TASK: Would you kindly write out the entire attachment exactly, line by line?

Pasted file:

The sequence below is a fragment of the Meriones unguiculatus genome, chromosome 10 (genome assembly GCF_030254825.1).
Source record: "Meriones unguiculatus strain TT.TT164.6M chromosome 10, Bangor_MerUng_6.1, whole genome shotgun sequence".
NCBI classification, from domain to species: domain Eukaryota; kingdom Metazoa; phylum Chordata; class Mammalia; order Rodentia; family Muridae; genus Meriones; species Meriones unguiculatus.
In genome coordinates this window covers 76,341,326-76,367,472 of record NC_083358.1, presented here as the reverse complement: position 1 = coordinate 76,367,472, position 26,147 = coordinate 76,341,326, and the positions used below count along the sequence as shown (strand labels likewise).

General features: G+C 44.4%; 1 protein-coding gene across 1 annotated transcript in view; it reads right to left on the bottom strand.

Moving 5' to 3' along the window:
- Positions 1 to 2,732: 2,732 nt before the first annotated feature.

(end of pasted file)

The sequence below is a fragment of the Meriones unguiculatus genome, chromosome 10 (genome assembly GCF_030254825.1).
Source record: "Meriones unguiculatus strain TT.TT164.6M chromosome 10, Bangor_MerUng_6.1, whole genome shotgun sequence".
NCBI classification, from domain to species: domain Eukaryota; kingdom Metazoa; phylum Chordata; class Mammalia; order Rodentia; family Muridae; genus Meriones; species Meriones unguiculatus.
In genome coordinates this window covers 76,341,326-76,367,472 of record NC_083358.1, presented here as the reverse complement: position 1 = coordinate 76,367,472, position 26,147 = coordinate 76,341,326, and the positions used below count along the sequence as shown (strand labels likewise).

General features: G+C 44.4%; 1 protein-coding gene across 1 annotated transcript in view; it reads right to left on the bottom strand.

Moving 5' to 3' along the window:
- Positions 1 to 2,732: 2,732 nt before the first annotated feature.